During brush composition, two brushes are either directly composed to form a new simple brush, or a brush list is generated to represent their composition. Eventually, a brush list needs to be decomposed into simple brushes. But no immediate decomposition takes place at this point. Decomposition is deferred to a later time, as will be discussed below. By forming a brush list and deferring decomposition until as late as possible, some optimizations can take place. For example, if two incompatible brushes in the brush list are overlaid with a totally opaque brush, then the incompatible brushes can effectively be removed from the brush list before decomposition is attempted. Building a brush list also allows decomposition cost estimation. If decomposition is considered to be more costly than rastenrzing, then a brush list can be rasterized instead of decomposed. Brush lists also allow removal of transparency layers which are not so visible on the top. For example, we can discard brushes in the beginning of a brush list which contributes to less than 5% in final color after composition.
So far, we have talked about different types of brushes and how they can be algebraically manipulated to either form new composited brushes, or placed in a brush list for further decomposition processing. Before describing how brush composition and decomposition is incorporated into an exemplary image processing process, consider the notion of an opacity mask.
An opacity mask is essentially an extension of an opacity value. Instead of applying a uniform opacity value throughout a particular area, an opacity mask can apply a variable opacity value that is generated by a brush specification. Thus, in some instances, an opacity mask comprises a brush whose color channel data is ignored and whose opacity channel data is used as the definition of the opacity.
Now consider the case of brush composition as such pertains to opacity masks. When an opacity mask is composed with another brush, the opacity mask is multiplied with the opacity channel of colors in the subject brush. When two opacity masks are composed together, their transparencies are multiplied together.
The composition of opacity masks is somewhat different from the brush composition described above.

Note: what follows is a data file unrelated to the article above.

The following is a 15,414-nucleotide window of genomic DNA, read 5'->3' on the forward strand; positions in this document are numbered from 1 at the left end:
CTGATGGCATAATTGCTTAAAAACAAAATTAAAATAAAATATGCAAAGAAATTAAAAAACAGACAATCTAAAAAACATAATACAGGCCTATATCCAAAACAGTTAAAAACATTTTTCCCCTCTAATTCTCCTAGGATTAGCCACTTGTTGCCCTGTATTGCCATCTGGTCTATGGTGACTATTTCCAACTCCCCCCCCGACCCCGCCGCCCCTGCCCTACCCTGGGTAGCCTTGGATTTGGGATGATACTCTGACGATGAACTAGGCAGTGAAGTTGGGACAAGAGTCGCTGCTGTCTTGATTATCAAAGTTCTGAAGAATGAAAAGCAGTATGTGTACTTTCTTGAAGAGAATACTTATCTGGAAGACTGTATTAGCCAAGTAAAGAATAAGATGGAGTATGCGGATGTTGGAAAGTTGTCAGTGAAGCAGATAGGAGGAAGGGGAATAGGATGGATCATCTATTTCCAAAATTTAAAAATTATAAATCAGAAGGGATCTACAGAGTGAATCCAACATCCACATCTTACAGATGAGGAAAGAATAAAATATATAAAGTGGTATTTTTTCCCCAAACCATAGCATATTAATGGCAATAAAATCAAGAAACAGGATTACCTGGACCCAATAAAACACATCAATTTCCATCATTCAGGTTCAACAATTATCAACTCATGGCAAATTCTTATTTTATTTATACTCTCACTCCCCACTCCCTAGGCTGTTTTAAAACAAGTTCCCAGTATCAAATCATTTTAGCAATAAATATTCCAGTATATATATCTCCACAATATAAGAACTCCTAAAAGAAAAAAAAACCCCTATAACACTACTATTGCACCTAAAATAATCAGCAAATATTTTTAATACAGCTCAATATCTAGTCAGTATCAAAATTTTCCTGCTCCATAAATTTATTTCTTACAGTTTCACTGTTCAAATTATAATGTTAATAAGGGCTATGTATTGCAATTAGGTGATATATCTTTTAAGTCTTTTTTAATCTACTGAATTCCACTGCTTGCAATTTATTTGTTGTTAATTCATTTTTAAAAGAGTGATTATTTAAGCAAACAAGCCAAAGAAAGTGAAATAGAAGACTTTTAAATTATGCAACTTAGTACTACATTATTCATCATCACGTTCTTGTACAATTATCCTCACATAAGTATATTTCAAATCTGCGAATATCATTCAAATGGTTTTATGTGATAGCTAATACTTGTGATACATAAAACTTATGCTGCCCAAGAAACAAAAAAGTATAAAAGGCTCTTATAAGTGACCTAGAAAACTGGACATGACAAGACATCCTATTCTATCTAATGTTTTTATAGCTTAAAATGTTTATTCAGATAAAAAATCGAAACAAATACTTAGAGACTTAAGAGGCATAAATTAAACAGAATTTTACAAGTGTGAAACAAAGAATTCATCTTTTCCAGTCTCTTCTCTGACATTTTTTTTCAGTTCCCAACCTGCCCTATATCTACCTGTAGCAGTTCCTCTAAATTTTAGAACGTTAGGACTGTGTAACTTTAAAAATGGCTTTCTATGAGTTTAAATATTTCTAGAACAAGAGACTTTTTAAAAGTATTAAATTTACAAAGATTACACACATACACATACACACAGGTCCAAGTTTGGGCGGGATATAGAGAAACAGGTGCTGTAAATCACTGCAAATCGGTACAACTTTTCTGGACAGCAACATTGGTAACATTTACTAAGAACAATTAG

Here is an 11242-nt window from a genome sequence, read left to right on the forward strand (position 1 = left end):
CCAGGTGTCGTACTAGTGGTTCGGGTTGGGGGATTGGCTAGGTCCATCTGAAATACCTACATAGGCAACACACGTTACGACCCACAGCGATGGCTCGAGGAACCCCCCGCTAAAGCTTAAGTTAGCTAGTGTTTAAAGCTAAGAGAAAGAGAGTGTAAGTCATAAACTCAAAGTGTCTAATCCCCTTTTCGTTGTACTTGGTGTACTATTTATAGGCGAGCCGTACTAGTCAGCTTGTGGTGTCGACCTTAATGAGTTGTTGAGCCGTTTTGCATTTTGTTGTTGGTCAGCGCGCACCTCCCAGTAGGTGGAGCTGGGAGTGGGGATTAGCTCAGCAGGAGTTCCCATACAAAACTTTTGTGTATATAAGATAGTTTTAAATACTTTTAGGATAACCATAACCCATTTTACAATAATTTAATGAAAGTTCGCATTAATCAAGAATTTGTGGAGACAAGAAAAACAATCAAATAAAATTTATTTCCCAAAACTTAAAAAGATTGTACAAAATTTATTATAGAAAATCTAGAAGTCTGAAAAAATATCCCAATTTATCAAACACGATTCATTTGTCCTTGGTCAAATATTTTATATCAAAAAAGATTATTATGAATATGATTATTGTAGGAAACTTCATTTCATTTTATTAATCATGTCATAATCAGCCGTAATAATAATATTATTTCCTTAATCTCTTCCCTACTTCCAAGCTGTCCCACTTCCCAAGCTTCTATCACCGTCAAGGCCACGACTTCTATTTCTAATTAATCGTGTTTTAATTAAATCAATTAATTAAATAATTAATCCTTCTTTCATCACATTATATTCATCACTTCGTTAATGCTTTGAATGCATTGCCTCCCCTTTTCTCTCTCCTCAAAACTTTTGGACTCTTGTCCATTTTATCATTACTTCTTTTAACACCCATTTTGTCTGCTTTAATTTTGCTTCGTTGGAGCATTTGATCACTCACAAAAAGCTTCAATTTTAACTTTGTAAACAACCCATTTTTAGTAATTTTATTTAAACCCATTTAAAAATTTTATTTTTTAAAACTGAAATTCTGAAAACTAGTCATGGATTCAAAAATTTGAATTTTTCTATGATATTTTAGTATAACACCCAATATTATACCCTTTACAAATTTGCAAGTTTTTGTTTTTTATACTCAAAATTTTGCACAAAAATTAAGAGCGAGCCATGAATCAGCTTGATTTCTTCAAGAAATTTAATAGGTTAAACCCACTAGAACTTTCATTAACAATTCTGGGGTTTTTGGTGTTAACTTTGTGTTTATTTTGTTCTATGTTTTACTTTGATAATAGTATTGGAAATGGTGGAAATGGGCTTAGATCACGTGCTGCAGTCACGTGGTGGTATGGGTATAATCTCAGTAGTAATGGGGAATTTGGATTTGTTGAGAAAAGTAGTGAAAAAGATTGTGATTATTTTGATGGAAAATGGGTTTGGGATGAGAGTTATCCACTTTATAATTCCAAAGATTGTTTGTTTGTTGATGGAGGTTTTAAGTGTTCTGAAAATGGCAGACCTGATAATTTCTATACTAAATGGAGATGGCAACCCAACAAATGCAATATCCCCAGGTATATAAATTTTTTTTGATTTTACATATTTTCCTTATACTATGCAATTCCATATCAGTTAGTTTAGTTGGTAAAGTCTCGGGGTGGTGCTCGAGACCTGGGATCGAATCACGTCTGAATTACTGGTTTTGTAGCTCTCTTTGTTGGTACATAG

First, opacity mask composition is commutative. That is, using the nomenclature used above:
Further if opacity mask X is opaque:
That is, the opaque opacity mask can be ignored. Further, if either opacity mask X or Y is totally transparent, then:
What this means then is that primitives in a display list with totally transparent opacity masks can be removed.
If both opacity masks are solid color opacity masks, then a new opacity mask can be created by multiplying the masks' opacity values.
When an opacity mask is finally to be applied to primitives, it will then need to be composed with a brush or an image. For simple cases, an opacity mask can be blended into the brush to form a new brush What follows are some simple cases:
If brush X is a solid color brush and brush Y is an opacity mask, then a new brash can be created by blending the color X with each opacity value in the brush Y. For example, a solid color brush with a linear gradient opacity mask generates a linear gradient brush.
If brush X is a gradient brush and brush Y is a compatible gradient brush opacity mask, then a new gradient brush can be generated.
If brush X is an image brush and brush Y is a compatible opacity mask, then a new image brush can be generated.
For more complicated cases, such as those where brushes are not compatible as described above, the composition of a brush and an opacity mask cannot be reduced to another simple brush. Thus, the opacity mask is stored together with the brush, until the decomposition processing.
The method about to be described can be broken up into two primary stages. A first stage processes data that is to be, for example, printed on a printer and builds a display list that contains individual primitives. The second stage then sets about resolving primitive intersections, performs brush composition and decomposition. Further, in the discussion that follows, the method does not describe some of the recursive processing that can take place during the resolution of the primitive intersections. This recursive processing is described in more detail in the section entitled “Implementation Example” just below. Accordingly, the description of the method just below is intended to broadly cover some of the inventive notions of brush composition.
Accordingly, step 200 builds a display list comprising individual primitives. This step can be performed in any suitable way. For example, this step can be performed by receiving input data, such as that which is intended for printing on a printer, and processing the input data to identify the individual primitives. As input data can assume different forms, so too can the process of identifying the individual primitives and building the display list. One implementation example is described below under the heading “Implementation Example” and pertains to input data that takes the form of a hierarchically structured tree that describes the data that is to be printed.
Once the display list is built, step 202 identifies, in the display list, primitive portions that overlap. One exemplary overlapping portion is illustrated in
If, on the other hand, the brushes can be composed, then step 210 composes the brushes and renders the overlapping portions using the composed brush. The brushes can be composed in any suitable way. Examples of brush composition principles and techniques are given above.